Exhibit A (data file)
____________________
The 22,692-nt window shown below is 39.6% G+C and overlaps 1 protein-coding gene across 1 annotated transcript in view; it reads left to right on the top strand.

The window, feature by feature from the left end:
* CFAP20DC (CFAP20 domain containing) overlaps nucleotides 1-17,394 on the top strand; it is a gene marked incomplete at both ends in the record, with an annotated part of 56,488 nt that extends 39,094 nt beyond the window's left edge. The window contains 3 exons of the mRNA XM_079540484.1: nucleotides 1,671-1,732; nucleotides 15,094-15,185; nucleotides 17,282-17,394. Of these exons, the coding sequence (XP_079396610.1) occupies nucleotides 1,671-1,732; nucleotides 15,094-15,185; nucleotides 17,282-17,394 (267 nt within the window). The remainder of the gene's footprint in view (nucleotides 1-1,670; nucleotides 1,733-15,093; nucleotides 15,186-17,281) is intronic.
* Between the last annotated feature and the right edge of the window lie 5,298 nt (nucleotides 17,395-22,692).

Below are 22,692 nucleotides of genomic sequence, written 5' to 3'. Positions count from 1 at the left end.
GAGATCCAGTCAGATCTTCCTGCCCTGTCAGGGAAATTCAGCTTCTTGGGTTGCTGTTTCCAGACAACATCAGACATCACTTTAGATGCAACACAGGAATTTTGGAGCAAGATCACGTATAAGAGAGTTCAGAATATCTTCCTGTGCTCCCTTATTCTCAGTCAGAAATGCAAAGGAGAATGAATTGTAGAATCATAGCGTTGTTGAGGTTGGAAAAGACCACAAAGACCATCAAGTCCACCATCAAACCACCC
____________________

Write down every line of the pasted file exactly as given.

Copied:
The 22,692-nt window shown below is 39.6% G+C and overlaps 1 protein-coding gene across 1 annotated transcript in view; it reads left to right on the top strand.

The window, feature by feature from the left end:
* CFAP20DC (CFAP20 domain containing) overlaps nucleotides 1-17,394 on the top strand; it is a gene marked incomplete at both ends in the record, with an annotated part of 56,488 nt that extends 39,094 nt beyond the window's left edge. The window contains 3 exons of the mRNA XM_079540484.1: nucleotides 1,671-1,732; nucleotides 15,094-15,185; nucleotides 17,282-17,394. Of these exons, the coding sequence (XP_079396610.1) occupies nucleotides 1,671-1,732; nucleotides 15,094-15,185; nucleotides 17,282-17,394 (267 nt within the window). The remainder of the gene's footprint in view (nucleotides 1-1,670; nucleotides 1,733-15,093; nucleotides 15,186-17,281) is intronic.
* Between the last annotated feature and the right edge of the window lie 5,298 nt (nucleotides 17,395-22,692).

Below are 22,692 nucleotides of genomic sequence, written 5' to 3'. Positions count from 1 at the left end.
GAGATCCAGTCAGATCTTCCTGCCCTGTCAGGGAAATTCAGCTTCTTGGGTTGCTGTTTCCAGACAACATCAGACATCACTTTAGATGCAACACAGGAATTTTGGAGCAAGATCACGTATAAGAGAGTTCAGAATATCTTCCTGTGCTCCCTTATTCTCAGTCAGAAATGCAAAGGAGAATGAATTGTAGAATCATAGCGTTGTTGAGGTTGGAAAAGACCACAAAGACCATCAAGTCCACCATCAAACCACCC